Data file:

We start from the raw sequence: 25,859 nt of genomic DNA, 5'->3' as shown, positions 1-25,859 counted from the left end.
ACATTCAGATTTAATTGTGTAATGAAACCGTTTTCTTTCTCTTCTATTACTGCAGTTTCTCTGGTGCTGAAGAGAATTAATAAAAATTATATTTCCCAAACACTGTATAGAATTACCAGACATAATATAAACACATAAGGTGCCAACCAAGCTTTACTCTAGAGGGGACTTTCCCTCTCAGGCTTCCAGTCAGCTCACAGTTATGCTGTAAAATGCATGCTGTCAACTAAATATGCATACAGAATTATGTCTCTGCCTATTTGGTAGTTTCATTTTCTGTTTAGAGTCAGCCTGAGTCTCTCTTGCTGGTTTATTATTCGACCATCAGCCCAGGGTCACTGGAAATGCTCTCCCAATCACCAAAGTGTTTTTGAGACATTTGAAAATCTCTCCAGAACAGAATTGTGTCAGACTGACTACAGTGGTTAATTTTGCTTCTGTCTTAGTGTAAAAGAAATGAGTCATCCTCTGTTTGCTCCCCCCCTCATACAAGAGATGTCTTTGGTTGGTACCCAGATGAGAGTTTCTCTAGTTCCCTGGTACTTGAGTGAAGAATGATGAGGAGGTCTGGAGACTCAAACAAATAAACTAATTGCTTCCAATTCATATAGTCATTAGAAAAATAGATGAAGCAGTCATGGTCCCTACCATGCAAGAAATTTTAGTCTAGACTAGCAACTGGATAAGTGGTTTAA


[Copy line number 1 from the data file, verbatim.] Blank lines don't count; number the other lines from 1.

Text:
We start from the raw sequence: 25,859 nt of genomic DNA, 5'->3' as shown, positions 1-25,859 counted from the left end.